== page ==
Windows 8 Store Apps - Embracing the MVVM Pattern (Part 1)

20 January 2013

Summary:
In this post I introduce the use of the Model-View-ViewModel pattern when developing Windows 8 Store apps.

Introduction

I briefly discussed the Model-View-ViewModel (MVVM) pattern in a previous post on Data Binding in WPF and Windows Store Apps. In this post we take a more detailed look at MVVM and how it can be used to aid the development and maintenance of Windows Store apps.

Fundaments of MVVM

The MVVM architectural pattern was originally developed by Microsoft in 2005 as a specialization of the Model-View-Presenter (MVP) pattern. MVP was itself derived from the well-known Model-View-Controller (MVC) pattern. MVVM was created to leverage the advanced data binding features in WPF and Silverlight (and now WinRT apps) and facilitate a strict separation-of-concerns between the (XAML-defined) view and the model.

In Windows Store MVVM-based apps:

  • The Model encapsulates business/data logic
  • The View is defined using XAML
  • The ViewModel makes model data available to the view and responds to changes in the view
  • The strict separation-of-concerns in MVVM means that a view can call the ViewModel, but not the model. Similarly, the model can't call the view directly (it shouldn't know anything about it)

In Windows Store and WPF apps, the goal when using the MVVM pattern is to minimize the amount of "glue" code needed to manage the flow of data between the View and ViewModel. Interactions between the View and ViewModel are achieved through data bindings specified in the View's XAML, and change notifications raised by the ViewModel.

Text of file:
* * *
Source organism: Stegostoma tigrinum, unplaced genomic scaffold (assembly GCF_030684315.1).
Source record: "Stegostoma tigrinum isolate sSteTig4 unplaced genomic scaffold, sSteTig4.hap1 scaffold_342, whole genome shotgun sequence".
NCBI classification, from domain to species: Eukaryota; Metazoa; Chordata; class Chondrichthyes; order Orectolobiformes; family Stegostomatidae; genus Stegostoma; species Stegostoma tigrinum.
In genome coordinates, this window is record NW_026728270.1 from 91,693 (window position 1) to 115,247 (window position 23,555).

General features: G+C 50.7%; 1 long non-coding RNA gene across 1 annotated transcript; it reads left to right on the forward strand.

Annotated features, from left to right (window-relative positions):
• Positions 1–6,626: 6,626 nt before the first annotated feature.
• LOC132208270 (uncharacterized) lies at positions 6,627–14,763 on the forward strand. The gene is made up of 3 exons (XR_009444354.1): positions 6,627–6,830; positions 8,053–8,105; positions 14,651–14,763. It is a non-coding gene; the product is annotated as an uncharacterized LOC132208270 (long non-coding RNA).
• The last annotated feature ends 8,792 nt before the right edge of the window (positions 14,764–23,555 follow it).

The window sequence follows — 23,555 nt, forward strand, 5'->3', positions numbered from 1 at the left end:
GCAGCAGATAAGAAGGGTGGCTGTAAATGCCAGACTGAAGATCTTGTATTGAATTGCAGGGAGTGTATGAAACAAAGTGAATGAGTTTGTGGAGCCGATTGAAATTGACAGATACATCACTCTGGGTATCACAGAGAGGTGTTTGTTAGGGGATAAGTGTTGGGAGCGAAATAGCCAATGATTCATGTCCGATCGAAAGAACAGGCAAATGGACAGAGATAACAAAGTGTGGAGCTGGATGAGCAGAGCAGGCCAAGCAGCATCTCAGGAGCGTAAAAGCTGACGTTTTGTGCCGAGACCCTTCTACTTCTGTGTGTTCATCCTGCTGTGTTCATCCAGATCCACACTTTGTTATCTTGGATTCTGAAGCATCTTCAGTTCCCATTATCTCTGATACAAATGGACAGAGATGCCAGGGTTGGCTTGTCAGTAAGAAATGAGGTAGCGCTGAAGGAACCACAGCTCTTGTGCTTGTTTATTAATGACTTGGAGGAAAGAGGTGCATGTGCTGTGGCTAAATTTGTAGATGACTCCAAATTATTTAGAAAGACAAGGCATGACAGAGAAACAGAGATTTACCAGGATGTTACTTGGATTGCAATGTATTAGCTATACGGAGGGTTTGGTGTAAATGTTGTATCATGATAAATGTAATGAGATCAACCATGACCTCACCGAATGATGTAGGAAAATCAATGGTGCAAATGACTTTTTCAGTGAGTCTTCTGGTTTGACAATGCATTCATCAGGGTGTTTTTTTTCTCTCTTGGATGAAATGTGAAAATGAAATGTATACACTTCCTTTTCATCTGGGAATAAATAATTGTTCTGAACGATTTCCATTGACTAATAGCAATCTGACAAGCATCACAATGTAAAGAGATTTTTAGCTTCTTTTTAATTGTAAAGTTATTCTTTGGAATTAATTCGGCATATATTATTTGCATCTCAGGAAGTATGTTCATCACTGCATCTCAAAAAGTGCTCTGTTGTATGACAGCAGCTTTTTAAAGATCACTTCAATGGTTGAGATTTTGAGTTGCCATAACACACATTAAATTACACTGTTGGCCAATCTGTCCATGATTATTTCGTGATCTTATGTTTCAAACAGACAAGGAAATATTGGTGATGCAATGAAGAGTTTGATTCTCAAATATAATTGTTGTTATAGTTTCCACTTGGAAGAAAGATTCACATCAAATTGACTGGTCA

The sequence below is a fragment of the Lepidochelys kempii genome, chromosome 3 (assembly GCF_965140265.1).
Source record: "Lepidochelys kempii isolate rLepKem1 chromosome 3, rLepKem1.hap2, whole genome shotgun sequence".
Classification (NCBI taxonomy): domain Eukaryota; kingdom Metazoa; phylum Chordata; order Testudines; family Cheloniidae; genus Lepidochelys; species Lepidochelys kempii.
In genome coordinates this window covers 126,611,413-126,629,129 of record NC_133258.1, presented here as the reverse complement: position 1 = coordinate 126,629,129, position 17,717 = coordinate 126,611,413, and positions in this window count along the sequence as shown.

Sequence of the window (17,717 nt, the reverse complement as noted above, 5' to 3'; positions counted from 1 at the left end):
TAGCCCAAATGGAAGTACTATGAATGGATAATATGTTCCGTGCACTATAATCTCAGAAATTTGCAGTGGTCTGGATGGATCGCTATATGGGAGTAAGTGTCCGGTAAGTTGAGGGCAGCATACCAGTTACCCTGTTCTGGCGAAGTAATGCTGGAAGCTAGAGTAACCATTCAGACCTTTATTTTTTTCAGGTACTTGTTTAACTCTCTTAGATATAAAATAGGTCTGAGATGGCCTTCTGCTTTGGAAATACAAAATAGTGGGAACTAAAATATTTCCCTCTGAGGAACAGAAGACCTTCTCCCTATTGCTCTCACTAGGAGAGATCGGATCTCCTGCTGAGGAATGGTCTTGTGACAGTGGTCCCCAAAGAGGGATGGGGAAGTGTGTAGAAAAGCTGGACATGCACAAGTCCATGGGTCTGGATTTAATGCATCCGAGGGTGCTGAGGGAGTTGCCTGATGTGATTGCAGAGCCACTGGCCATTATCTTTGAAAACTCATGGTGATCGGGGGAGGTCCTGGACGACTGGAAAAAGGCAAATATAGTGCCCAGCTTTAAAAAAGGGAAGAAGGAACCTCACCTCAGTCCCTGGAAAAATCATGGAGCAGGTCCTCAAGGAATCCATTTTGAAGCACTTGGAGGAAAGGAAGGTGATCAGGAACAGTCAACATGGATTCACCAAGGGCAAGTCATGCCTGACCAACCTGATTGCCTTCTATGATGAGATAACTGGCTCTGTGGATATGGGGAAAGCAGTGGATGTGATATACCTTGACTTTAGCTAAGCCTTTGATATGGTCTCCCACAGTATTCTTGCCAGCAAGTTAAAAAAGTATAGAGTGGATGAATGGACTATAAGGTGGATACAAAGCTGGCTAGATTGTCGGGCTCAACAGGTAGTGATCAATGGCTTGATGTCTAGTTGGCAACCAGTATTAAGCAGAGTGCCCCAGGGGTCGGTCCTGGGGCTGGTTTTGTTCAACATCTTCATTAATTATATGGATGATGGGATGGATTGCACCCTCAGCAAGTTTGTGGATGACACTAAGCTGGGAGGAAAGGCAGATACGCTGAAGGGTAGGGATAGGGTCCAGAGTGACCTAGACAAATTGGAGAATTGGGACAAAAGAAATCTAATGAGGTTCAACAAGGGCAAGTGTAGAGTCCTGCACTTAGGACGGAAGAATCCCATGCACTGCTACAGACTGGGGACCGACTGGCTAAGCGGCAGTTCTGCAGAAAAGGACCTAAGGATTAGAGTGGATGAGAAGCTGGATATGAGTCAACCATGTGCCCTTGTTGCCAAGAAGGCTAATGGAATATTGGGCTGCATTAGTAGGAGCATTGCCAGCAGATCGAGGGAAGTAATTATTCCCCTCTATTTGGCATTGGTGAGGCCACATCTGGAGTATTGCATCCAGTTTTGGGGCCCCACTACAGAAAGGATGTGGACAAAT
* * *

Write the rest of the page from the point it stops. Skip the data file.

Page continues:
Is the added complexity of MVVM worth it?

It should be noted at this point that for simple apps, MVVM's added complexity represents over-engineering. In such scenarios, the Model and ViewModel will not be separate entities, but part of the View's code-behind class. This is the default WPF/WinRT Visual Studio development model where the View's code-behind class contains model objects, event handlers, data-access code, etc.

As apps become more complex, the benefits of MVVM become more apparent. A separation of concerns and loose-coupling between architectural layers allows changes to be isolated and contained, and testing of individual system components becomes easier (permitting a TDD approach). It also facilitates an approach to development where UX designers concentrate on creating the UI layer (working in XAML-only, with bindings to the ViewModel), while developers code back-end business and data-access logic.

The plumbing behind MVVM

Before getting too far into the details of MVVM, let's consider the fundamental techniques (the "plumbing") that allow MVVM to work with Windows Store apps. To help explore the practical issues, I'll create a simple app based on the "Blank App" Windows Store app template in Visual Studio.

  • The app has a ModelView class which has two properties:
    1. ListData - an ObservableCollection<string> that holds a list of items
    2. AddItemCommand - an ICommand-derived class that responds to commands issued by the view to add items to the list

  • The main page has a Button and a ListView:
    • Clicking the Button fires a command to the ViewModel to add an item to its list
    • The ListView binds its ItemsSource property to the ViewModel's list

  • The main page also has a TextBox and another Button that sends the contents of the TextBox as an optional parameter as part of the "AddItem" command